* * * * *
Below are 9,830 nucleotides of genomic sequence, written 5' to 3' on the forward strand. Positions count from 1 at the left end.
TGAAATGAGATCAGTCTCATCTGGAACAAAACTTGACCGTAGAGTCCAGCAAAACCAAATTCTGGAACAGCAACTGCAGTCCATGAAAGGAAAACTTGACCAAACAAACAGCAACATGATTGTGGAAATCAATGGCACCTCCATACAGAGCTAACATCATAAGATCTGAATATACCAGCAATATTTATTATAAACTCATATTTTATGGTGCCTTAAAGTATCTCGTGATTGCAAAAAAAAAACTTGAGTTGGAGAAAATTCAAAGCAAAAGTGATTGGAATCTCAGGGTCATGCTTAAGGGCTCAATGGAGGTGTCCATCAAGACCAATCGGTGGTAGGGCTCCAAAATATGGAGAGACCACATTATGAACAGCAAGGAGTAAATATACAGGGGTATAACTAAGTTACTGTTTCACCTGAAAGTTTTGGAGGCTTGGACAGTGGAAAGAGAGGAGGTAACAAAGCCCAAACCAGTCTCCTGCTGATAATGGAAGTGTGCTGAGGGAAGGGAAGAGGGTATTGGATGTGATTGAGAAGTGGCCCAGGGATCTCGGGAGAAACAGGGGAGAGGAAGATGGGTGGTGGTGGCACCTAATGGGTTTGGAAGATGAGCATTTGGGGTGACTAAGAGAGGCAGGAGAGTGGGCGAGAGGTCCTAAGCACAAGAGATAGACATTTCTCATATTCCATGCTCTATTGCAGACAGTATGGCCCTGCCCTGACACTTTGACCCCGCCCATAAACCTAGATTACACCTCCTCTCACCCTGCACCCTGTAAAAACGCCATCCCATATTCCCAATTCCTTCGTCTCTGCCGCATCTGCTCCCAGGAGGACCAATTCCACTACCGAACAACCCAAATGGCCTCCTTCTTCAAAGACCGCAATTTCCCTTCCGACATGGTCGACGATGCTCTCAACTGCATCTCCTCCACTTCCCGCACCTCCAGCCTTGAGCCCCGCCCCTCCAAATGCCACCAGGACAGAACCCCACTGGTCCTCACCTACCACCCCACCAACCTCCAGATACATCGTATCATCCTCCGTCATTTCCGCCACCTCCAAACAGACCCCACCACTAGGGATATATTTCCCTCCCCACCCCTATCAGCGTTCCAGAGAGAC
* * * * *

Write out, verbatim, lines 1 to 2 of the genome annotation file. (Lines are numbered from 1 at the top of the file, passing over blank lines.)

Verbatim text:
Below are 9,830 nucleotides of genomic sequence, written 5' to 3' on the forward strand. Positions count from 1 at the left end.
TGAAATGAGATCAGTCTCATCTGGAACAAAACTTGACCGTAGAGTCCAGCAAAACCAAATTCTGGAACAGCAACTGCAGTCCATGAAAGGAAAACTTGACCAAACAAACAGCAACATGATTGTGGAAATCAATGGCACCTCCATACAGAGCTAACATCATAAGATCTGAATATACCAGCAATATTTATTATAAACTCATATTTTATGGTGCCTTAAAGTATCTCGTGATTGCAAAAAAAAAACTTGAGTTGGAGAAAATTCAAAGCAAAAGTGATTGGAATCTCAGGGTCATGCTTAAGGGCTCAATGGAGGTGTCCATCAAGACCAATCGGTGGTAGGGCTCCAAAATATGGAGAGACCACATTATGAACAGCAAGGAGTAAATATACAGGGGTATAACTAAGTTACTGTTTCACCTGAAAGTTTTGGAGGCTTGGACAGTGGAAAGAGAGGAGGTAACAAAGCCCAAACCAGTCTCCTGCTGATAATGGAAGTGTGCTGAGGGAAGGGAAGAGGGTATTGGATGTGATTGAGAAGTGGCCCAGGGATCTCGGGAGAAACAGGGGAGAGGAAGATGGGTGGTGGTGGCACCTAATGGGTTTGGAAGATGAGCATTTGGGGTGACTAAGAGAGGCAGGAGAGTGGGCGAGAGGTCCTAAGCACAAGAGATAGACATTTCTCATATTCCATGCTCTATTGCAGACAGTATGGCCCTGCCCTGACACTTTGACCCCGCCCATAAACCTAGATTACACCTCCTCTCACCCTGCACCCTGTAAAAACGCCATCCCATATTCCCAATTCCTTCGTCTCTGCCGCATCTGCTCCCAGGAGGACCAATTCCACTACCGAACAACCCAAATGGCCTCCTTCTTCAAAGACCGCAATTTCCCTTCCGACATGGTCGACGATGCTCTCAACTGCATCTCCTCCACTTCCCGCACCTCCAGCCTTGAGCCCCGCCCCTCCAAATGCCACCAGGACAGAACCCCACTGGTCCTCACCTACCACCCCACCAACCTCCAGATACATCGTATCATCCTCCGTCATTTCCGCCACCTCCAAACAGACCCCACCACTAGGGATATATTTCCCTCCCCACCCCTATCAGCGTTCCAGAGAGAC